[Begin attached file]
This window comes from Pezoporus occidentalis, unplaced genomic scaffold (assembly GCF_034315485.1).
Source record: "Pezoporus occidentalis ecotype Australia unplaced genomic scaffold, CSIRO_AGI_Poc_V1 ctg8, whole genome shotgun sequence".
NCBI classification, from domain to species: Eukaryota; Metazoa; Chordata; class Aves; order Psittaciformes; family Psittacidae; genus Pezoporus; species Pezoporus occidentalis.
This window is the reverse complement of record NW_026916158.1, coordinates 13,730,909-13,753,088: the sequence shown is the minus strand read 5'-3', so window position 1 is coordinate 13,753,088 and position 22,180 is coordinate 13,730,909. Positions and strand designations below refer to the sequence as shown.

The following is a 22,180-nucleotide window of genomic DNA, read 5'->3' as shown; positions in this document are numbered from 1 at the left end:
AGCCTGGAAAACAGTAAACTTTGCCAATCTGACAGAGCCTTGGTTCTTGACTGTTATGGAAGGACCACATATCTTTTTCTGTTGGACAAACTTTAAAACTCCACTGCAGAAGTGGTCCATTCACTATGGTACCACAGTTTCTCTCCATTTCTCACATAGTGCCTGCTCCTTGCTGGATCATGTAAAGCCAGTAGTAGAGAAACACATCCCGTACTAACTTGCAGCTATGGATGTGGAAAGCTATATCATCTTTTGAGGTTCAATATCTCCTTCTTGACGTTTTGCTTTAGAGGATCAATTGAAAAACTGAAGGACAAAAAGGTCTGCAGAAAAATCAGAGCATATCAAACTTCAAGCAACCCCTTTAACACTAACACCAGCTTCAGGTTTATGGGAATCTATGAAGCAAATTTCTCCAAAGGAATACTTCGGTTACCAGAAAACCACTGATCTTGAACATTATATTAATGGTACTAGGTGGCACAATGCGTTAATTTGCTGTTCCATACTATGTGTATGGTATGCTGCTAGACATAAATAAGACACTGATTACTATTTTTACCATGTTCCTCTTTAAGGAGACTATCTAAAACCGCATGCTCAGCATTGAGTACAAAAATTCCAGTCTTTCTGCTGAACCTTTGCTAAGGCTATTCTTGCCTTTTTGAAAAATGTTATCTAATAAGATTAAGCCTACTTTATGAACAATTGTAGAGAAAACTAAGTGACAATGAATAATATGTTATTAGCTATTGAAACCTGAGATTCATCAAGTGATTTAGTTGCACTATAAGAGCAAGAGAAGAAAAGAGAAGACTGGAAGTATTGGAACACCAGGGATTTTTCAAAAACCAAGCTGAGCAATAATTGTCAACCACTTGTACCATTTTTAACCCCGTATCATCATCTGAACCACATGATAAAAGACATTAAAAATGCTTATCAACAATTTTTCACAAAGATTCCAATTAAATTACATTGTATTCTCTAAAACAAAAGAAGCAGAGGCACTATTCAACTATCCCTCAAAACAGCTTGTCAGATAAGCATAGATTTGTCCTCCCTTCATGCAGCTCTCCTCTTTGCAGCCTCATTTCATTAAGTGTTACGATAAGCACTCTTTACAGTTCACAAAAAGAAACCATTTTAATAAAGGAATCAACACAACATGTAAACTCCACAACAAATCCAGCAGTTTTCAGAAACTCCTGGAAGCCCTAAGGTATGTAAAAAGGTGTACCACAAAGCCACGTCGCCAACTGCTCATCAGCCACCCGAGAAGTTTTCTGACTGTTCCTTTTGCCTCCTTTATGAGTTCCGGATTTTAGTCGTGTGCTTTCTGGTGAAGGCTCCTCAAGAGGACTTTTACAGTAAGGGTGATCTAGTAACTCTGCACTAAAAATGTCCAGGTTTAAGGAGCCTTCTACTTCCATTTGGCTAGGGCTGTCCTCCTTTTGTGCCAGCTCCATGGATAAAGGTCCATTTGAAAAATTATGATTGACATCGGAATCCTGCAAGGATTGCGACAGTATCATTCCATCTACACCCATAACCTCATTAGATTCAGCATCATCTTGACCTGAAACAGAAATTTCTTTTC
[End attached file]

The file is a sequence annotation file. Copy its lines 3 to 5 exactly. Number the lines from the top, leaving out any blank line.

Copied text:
NCBI classification, from domain to species: Eukaryota; Metazoa; Chordata; class Aves; order Psittaciformes; family Psittacidae; genus Pezoporus; species Pezoporus occidentalis.
This window is the reverse complement of record NW_026916158.1, coordinates 13,730,909-13,753,088: the sequence shown is the minus strand read 5'-3', so window position 1 is coordinate 13,753,088 and position 22,180 is coordinate 13,730,909. Positions and strand designations below refer to the sequence as shown.

The following is a 22,180-nucleotide window of genomic DNA, read 5'->3' as shown; positions in this document are numbered from 1 at the left end: